At the end of October, the Canadian Grain Commission suspended the licence of Canpulse Foods, a pulse buyer and processor with an elevator in Kindersley, Sask.
The CGC decision caused a headache for an unrelated company that didn’t lose its CGC licence. Some farmers in Saskatchewan have been contacting Global Food and Ingredients (GFI), a firm with headquarters in Toronto, asking about its licence and status.
The growers may have confused GFI with Canpulse Foods, because GFI bought assets from Canpulse in the fall of 2019.
“About a year ago, we bought three plants from (them). We bought Sedley, Lajord and another one, Zealandia,” said Ken Nott, procurement manager with GFI, which focuses on processing of pulses and specialty crops.
As part of the deal, Canpulse wanted to do toll processing at the three plants. Canpulse no longer wanted to own the plants, they just wanted access for processing.
“(But) we have nothing to do with each other, as far as financial or licensing or anything else,” Nott said. “We’re two separate entities…. We are a Canadian company and they’re owned by people in Dubai.”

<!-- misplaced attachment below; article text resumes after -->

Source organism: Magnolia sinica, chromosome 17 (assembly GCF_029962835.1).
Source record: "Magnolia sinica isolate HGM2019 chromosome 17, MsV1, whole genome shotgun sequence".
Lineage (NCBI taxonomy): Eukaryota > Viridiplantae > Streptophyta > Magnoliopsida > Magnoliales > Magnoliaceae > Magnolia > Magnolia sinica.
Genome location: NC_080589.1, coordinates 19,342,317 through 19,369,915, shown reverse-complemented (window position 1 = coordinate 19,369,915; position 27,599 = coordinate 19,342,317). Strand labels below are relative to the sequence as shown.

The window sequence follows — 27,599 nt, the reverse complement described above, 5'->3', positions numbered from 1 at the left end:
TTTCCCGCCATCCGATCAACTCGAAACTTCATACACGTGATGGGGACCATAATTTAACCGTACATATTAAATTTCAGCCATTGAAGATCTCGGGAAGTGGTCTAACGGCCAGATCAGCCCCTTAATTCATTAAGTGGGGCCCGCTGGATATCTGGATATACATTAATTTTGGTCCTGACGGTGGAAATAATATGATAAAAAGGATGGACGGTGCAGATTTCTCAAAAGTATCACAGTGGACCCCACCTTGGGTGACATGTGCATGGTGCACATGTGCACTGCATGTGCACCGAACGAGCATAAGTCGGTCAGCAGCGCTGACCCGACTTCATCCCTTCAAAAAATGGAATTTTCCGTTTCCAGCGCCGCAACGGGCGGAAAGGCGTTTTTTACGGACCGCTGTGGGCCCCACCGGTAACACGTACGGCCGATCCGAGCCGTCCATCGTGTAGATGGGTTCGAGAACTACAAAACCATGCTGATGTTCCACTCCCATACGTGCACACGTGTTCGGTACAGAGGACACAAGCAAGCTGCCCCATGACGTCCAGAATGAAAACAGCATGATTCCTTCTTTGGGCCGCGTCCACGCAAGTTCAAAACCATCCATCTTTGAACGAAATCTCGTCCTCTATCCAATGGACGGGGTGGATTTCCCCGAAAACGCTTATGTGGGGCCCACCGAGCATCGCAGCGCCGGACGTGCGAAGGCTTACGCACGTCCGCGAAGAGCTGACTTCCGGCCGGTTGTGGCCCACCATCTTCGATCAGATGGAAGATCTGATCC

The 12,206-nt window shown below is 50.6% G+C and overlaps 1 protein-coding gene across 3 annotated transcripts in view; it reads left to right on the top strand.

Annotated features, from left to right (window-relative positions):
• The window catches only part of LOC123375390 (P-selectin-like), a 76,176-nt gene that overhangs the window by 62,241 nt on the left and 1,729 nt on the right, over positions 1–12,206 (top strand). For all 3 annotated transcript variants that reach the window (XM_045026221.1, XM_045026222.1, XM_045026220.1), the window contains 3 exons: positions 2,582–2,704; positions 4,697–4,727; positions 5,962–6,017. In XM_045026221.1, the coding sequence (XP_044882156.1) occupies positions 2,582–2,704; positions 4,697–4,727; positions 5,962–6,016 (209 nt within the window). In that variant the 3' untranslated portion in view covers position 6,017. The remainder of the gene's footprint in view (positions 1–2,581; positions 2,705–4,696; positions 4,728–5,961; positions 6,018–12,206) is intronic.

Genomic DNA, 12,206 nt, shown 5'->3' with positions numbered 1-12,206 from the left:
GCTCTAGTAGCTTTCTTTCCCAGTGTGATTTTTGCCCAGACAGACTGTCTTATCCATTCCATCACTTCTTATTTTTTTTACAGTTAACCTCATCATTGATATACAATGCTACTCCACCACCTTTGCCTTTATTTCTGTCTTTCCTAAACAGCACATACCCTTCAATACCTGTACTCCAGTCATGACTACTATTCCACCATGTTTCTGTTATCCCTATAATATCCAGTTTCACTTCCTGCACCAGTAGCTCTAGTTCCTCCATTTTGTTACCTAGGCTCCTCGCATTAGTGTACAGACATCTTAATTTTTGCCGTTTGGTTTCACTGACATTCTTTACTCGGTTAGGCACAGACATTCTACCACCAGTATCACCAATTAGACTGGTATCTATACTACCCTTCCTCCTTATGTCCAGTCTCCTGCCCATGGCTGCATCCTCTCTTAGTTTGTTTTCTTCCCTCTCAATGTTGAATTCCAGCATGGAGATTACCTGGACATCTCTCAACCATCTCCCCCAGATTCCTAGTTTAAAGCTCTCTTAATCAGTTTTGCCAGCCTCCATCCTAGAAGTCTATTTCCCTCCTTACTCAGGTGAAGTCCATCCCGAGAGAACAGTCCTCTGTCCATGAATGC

The CGC suspended the licence of Canpulse and two related companies. Global Grain Canada, located in Plum Coulee, Man., also lost its licence. As did the parent
company of the two prairie firms — Globeways Canada Inc. of Mississauga, Ont.
“The decision was made because the companies’ security provider notified the CGC that the three companies’ coverage had terminated, effective Oct. 30,” said Remi Gosselin, a CGC spokesperson.
On Nov. 13, Canpulse, Global Grain Canada and Globeways Canada filed court documents in Ontario. The three related companies applied to go into receivership.